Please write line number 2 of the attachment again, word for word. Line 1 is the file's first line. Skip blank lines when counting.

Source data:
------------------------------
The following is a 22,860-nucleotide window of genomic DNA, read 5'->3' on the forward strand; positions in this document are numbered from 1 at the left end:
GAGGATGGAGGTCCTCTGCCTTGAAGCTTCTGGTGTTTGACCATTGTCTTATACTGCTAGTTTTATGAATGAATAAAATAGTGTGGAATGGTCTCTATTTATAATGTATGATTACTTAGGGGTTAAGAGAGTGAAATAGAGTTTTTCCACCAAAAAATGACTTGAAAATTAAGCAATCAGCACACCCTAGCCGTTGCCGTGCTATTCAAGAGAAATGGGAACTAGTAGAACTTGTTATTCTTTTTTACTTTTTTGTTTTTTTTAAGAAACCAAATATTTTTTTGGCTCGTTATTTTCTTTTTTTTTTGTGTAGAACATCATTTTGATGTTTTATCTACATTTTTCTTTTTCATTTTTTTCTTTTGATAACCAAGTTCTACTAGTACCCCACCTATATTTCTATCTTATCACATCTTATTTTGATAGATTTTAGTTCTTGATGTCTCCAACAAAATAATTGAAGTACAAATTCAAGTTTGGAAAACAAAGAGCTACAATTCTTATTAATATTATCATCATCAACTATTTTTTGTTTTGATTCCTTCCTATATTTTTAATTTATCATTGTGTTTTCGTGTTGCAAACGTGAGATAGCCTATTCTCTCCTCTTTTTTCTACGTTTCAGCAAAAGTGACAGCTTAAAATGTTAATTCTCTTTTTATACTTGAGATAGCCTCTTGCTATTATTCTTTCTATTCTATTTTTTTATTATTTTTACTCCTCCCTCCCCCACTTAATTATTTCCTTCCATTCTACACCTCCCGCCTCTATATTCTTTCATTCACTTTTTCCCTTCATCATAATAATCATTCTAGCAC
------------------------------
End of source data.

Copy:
GAGGATGGAGGTCCTCTGCCTTGAAGCTTCTGGTGTTTGACCATTGTCTTATACTGCTAGTTTTATGAATGAATAAAATAGTGTGGAATGGTCTCTATTTATAATGTATGATTACTTAGGGGTTAAGAGAGTGAAATAGAGTTTTTCCACCAAAAAATGACTTGAAAATTAAGCAATCAGCACACCCTAGCCGTTGCCGTGCTATTCAAGAGAAATGGGAACTAGTAGAACTTGTTATTCTTTTTTACTTTTTTGTTTTTTTTAAGAAACCAAATATTTTTTTGGCTCGTTATTTTCTTTTTTTTTTGTGTAGAACATCATTTTGATGTTTTATCTACATTTTTCTTTTTCATTTTTTTCTTTTGATAACCAAGTTCTACTAGTACCCCACCTATATTTCTATCTTATCACATCTTATTTTGATAGATTTTAGTTCTTGATGTCTCCAACAAAATAATTGAAGTACAAATTCAAGTTTGGAAAACAAAGAGCTACAATTCTTATTAATATTATCATCATCAACTATTTTTTGTTTTGATTCCTTCCTATATTTTTAATTTATCATTGTGTTTTCGTGTTGCAAACGTGAGATAGCCTATTCTCTCCTCTTTTTTCTACGTTTCAGCAAAAGTGACAGCTTAAAATGTTAATTCTCTTTTTATACTTGAGATAGCCTCTTGCTATTATTCTTTCTATTCTATTTTTTTATTATTTTTACTCCTCCCTCCCCCACTTAATTATTTCCTTCCATTCTACACCTCCCGCCTCTATATTCTTTCATTCACTTTTTCCCTTCATCATAATAATCATTCTAGCAC